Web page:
In addition to the Halekulani, international hotel chains like Hoshinoya and Four Seasons are coming. Akiko Katsuki said what sets the Halekulani apart from existing resorts is its many partnerships with locals, specifically those who can share the secret of a long and happy life. Hoping for the recipe, I was driven one morning into the bucolic center of the island, filled with rice fields, to meet with Kiyoko Yamashiro, the 68-year-old owner of Café Garamanjaku. The restaurant, which serves a set-menu lunch, is in the front room of Yamashiro’s red-roofed cottage. Yamashiro is a leading proponent of Okinawan cuisine, which is more vegetable-centric than typical Japanese food and, in its use of herbs to target particular ailments, borrows from Chinese medicine.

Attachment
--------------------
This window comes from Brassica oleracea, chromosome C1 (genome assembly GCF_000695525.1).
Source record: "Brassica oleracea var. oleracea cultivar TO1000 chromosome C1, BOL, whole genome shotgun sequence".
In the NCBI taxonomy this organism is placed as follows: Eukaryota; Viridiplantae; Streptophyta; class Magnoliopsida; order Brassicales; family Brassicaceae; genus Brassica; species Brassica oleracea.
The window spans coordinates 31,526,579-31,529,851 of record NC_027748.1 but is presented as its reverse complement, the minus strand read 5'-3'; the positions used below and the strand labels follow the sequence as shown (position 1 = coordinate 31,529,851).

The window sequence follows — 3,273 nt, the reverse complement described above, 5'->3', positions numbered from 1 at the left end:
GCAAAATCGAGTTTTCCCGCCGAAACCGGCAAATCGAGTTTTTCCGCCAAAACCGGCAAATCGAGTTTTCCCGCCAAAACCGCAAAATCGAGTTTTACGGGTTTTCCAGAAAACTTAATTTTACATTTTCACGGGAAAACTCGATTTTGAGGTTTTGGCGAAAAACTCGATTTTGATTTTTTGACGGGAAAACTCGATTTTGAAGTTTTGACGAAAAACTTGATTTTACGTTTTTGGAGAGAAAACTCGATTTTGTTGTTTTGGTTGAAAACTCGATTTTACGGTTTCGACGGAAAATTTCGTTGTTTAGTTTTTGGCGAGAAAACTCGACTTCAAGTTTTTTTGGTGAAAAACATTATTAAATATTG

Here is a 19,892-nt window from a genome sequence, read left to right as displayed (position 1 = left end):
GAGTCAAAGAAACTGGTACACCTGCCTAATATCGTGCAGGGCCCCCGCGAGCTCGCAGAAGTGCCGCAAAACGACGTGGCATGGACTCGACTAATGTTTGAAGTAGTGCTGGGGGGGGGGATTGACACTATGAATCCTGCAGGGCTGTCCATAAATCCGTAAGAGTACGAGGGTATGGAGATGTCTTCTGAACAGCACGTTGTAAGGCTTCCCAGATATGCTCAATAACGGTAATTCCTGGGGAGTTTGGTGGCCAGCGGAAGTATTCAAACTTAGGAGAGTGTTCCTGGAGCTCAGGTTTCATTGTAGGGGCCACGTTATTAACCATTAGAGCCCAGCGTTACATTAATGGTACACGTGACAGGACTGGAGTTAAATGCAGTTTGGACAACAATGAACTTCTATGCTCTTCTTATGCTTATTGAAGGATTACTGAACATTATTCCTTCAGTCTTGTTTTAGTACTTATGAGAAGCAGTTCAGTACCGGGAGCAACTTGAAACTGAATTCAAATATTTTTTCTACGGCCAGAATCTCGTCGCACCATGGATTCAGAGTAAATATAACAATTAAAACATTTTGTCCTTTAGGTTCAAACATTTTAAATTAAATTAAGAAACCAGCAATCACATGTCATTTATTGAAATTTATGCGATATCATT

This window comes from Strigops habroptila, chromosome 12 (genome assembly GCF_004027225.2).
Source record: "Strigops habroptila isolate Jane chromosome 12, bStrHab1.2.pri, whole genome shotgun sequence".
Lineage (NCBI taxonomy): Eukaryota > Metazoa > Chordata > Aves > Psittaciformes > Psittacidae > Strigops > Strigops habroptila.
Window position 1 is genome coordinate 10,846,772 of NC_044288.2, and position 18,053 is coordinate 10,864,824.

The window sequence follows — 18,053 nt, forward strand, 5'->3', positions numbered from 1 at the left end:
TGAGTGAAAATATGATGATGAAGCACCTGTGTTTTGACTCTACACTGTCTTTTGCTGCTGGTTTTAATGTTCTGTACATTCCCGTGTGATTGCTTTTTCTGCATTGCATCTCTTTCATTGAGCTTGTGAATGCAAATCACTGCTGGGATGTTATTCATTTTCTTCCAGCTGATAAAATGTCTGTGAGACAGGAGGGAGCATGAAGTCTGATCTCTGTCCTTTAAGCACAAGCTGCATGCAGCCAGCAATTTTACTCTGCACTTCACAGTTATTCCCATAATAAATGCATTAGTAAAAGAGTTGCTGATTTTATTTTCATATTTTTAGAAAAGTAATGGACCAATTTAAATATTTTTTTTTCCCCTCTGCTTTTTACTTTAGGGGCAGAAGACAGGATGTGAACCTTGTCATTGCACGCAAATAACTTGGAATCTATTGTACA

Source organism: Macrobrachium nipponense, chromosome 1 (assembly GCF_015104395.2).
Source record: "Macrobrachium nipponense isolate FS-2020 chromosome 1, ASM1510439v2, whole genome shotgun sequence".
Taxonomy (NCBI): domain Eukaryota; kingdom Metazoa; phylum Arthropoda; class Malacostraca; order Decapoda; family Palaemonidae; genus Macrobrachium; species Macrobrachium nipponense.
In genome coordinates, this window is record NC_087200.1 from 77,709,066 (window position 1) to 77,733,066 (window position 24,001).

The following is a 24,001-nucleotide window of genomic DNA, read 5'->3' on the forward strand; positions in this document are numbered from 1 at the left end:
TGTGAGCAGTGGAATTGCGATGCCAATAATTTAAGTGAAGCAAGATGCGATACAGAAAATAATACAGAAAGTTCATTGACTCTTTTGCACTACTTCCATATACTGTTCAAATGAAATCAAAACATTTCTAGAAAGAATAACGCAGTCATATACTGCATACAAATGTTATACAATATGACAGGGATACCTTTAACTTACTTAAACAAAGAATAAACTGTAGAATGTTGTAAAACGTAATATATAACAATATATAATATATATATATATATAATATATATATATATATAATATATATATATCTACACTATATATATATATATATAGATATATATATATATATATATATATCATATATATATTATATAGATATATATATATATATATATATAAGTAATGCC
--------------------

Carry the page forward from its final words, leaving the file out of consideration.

Intrigued by a rate of heart disease one-fifth that of Americans and very low rates of cancers, academics have long studied the Okinawan diet. Among them is the gerontologist Craig Willcox, who co-wrote the 2002 book The Okinawa Program: How the World’s Longest-Lived People Achieve Everlasting Health—and How You Can Too. Willcox’s findings can be summarized as “eat as low down on the food chain as possible,” which translates to plenty of whole grains, vegetables, soy products, and seaweed. Specific ingredients found around Okinawa also share credit. There’s the local sweet potato, a purple variety known as beni imo that is high in flavonoids, vitamin E, and lycopene; goya, a kind of gourd that tastes like broccoli rabe and has been shown to lower blood sugar in diabetics; and mozuku, a rust-colored, slightly slimy, noodle-shaped seaweed with a high concentration of fucoidan, a polysaccharide shown to slow blood clotting and potentially prevent the growth of cancer cells.